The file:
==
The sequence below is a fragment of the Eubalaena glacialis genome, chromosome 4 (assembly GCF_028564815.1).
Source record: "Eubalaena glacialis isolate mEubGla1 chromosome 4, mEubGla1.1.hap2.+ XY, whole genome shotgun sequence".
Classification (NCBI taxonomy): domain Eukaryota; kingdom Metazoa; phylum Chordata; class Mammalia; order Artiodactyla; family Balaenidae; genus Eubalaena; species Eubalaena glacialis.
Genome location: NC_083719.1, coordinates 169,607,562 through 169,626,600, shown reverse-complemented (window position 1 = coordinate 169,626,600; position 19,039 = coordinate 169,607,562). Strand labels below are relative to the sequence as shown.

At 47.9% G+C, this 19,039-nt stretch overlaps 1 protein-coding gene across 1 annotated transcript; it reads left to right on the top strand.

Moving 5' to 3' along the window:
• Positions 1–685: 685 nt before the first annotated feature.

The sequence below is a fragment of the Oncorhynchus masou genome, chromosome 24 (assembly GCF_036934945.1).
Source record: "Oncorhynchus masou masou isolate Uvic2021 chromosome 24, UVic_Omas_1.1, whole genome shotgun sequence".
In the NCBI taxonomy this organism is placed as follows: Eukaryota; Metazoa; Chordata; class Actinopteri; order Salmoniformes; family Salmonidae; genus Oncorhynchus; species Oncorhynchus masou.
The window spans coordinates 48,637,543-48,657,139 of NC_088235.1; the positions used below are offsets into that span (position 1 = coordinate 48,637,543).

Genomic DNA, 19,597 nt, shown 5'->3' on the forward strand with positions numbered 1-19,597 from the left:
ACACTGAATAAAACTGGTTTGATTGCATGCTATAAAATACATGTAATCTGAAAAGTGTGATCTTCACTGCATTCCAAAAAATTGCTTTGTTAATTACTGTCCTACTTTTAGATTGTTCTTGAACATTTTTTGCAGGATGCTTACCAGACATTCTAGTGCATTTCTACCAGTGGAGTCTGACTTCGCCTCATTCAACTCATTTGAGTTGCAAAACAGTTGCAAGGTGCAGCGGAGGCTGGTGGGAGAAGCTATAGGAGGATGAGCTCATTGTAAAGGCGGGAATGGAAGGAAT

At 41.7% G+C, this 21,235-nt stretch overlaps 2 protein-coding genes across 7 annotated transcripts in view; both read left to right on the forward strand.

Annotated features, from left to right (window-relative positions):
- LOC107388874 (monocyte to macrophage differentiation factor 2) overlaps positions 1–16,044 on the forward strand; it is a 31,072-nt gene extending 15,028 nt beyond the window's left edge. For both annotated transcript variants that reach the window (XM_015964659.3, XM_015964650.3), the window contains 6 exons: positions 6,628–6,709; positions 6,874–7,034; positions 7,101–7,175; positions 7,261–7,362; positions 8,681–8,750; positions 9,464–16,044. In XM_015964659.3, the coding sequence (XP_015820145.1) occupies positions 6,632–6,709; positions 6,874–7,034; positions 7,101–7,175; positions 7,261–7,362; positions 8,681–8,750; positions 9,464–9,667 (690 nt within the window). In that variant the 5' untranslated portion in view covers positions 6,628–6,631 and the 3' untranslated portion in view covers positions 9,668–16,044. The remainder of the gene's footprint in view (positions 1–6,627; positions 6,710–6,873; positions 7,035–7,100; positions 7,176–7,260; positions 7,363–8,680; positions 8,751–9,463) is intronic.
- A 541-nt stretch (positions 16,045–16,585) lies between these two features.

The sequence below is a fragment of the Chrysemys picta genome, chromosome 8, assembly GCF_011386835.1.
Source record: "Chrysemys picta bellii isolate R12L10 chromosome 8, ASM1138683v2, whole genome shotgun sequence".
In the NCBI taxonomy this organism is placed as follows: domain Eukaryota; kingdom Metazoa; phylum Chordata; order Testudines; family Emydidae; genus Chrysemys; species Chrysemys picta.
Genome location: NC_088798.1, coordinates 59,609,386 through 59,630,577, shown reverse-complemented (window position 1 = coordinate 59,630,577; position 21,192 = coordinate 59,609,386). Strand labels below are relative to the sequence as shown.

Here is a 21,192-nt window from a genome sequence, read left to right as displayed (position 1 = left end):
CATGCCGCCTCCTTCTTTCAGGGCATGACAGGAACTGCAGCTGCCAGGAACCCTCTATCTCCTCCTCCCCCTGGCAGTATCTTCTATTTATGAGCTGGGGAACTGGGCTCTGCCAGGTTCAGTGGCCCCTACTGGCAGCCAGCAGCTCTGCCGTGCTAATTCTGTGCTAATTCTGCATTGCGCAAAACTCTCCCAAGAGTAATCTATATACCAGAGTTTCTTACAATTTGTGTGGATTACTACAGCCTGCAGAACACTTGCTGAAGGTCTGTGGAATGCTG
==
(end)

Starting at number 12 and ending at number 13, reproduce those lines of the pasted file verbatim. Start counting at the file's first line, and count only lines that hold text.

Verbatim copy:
Genomic DNA, 19,597 nt, shown 5'->3' on the forward strand with positions numbered 1-19,597 from the left:
ACACTGAATAAAACTGGTTTGATTGCATGCTATAAAATACATGTAATCTGAAAAGTGTGATCTTCACTGCATTCCAAAAAATTGCTTTGTTAATTACTGTCCTACTTTTAGATTGTTCTTGAACATTTTTTGCAGGATGCTTACCAGACATTCTAGTGCATTTCTACCAGTGGAGTCTGACTTCGCCTCATTCAACTCATTTGAGTTGCAAAACAGTTGCAAGGTGCAGCGGAGGCTGGTGGGAGAAGCTATAGGAGGATGAGCTCATTGTAAAGGCGGGAATGGAAGGAAT